II. Discussion

         A. Fed.R.Civ.P. 8

          Rule 8, Fed.R.Civ.P. provides that a complaint be “short and plain” and to include allegations that are “concise and direct” in order to put each defendant on notice of the legal claims against him or her. See Fed. R. Civ. P. 8(a) & (d). The purpose of Rule 8 is to give the defendant or defendants “fair notice of what the plaintiff's claim is and the grounds upon which it rests.” Wynder v. McMahon, 360 F.3d 73, 77 (2d Cir. 2004) (internal quotation marks and citations omitted). Here, it is unclear what claims Dennehy seeks to assert. It appears, based upon his factual allegations, that he is asserting that the DOCP is violating Connecticut state law. His complaint does not clearly convey the factual basis for his claim, however, and his failure to set out a specific cause of action further undermines the clarity of his legal allegations. Thus, the allegations do not meet Rule 8(a) & (d), and are dismissed without prejudice. See Port Dock & Stone Corp. v. Oldcastle Northeast, Inc., 507 F.3d 117, 121 (2d Cir. 2007) (a complaint is inadequately pled if it does not provide factual allegations sufficient “to give the defendant fair notice of what the claim is and the grounds upon which it rests”) (citing Twombly, 550 U.S. at 545). The Court will permit the plaintiff leave to amend to assert a plausible and intelligible legal claim.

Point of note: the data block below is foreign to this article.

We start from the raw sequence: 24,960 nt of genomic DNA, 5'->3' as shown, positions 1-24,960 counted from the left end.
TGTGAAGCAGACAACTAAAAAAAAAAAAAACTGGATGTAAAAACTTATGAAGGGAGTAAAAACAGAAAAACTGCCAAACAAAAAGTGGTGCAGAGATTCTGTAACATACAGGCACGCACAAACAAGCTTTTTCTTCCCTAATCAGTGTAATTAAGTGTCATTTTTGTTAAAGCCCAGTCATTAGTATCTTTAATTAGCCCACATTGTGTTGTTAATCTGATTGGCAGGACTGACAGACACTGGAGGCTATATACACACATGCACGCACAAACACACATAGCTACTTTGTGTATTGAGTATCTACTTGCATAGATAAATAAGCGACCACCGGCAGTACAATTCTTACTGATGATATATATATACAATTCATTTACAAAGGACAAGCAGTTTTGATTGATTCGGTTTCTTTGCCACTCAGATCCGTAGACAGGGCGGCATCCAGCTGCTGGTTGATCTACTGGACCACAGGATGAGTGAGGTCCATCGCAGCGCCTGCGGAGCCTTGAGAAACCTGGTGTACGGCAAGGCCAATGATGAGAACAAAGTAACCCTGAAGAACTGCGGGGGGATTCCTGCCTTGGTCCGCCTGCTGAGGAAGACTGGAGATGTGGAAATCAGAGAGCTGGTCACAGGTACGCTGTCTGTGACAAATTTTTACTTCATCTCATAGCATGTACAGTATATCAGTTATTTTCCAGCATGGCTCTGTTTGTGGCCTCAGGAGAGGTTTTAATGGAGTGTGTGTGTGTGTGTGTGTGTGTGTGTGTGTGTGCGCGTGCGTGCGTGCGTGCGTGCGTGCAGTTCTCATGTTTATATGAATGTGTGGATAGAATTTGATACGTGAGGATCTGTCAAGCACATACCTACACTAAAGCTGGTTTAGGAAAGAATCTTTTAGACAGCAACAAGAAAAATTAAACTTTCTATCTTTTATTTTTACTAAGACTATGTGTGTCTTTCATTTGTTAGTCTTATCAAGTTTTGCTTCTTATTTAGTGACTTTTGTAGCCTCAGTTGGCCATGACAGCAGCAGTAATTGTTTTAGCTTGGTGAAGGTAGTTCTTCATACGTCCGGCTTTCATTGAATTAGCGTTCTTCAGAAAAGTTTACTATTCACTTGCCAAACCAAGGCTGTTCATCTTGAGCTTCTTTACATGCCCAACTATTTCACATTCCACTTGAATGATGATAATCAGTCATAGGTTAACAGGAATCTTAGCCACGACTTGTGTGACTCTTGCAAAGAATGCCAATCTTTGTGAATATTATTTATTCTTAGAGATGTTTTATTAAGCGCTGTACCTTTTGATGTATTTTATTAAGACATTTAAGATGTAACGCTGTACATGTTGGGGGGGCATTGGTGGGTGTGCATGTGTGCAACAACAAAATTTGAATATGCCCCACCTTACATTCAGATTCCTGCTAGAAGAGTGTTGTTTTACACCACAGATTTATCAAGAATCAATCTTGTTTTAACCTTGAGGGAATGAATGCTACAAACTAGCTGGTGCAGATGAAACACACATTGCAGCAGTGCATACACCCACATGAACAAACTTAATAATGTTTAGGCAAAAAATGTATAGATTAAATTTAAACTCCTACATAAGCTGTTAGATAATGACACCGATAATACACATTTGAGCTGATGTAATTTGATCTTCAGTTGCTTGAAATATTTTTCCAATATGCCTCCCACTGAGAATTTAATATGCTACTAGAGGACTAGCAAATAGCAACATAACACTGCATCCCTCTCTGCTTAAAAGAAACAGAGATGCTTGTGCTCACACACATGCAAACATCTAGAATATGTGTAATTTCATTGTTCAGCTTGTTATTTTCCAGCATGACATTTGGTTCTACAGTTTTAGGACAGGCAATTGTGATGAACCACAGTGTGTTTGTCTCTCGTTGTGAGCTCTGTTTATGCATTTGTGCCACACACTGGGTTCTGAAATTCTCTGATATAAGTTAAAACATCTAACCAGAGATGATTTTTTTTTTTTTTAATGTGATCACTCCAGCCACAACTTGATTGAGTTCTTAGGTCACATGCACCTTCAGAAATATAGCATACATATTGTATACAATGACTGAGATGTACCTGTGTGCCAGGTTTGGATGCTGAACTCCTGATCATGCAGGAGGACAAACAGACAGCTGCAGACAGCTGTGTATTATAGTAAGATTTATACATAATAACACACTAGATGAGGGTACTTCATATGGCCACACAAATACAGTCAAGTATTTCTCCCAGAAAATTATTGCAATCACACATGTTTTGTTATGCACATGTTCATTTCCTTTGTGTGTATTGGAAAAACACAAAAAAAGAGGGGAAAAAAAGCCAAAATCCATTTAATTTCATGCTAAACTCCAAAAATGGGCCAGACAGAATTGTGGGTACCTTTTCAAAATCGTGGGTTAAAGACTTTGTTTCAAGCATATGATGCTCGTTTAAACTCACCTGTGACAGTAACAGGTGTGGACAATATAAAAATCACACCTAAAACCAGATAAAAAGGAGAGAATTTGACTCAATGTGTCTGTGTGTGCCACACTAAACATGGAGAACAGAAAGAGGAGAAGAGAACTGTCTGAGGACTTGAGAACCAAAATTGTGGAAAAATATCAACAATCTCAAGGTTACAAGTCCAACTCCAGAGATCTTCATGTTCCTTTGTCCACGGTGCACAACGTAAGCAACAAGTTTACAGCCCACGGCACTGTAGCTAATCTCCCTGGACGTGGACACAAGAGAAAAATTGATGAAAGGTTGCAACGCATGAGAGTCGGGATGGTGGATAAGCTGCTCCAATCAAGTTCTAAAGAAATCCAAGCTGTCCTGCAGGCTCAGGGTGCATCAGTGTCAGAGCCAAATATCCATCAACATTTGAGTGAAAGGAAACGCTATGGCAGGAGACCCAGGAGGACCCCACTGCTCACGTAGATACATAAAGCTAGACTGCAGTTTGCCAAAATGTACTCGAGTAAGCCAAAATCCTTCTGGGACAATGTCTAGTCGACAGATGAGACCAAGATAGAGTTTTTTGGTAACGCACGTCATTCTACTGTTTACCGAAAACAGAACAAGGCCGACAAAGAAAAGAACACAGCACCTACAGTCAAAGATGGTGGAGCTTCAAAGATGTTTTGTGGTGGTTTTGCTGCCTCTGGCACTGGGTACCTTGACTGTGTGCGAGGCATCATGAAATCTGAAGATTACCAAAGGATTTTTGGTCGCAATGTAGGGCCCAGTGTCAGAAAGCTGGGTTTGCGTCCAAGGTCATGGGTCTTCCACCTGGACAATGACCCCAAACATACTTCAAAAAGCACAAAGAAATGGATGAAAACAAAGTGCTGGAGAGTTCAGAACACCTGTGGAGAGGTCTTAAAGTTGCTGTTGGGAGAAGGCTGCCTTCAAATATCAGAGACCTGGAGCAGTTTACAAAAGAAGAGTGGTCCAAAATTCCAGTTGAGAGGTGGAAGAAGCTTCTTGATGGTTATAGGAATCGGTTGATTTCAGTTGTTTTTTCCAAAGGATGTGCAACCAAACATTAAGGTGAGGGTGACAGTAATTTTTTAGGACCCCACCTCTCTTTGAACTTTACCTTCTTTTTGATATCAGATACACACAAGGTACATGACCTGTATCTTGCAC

B. Eleventh Amendment Immunity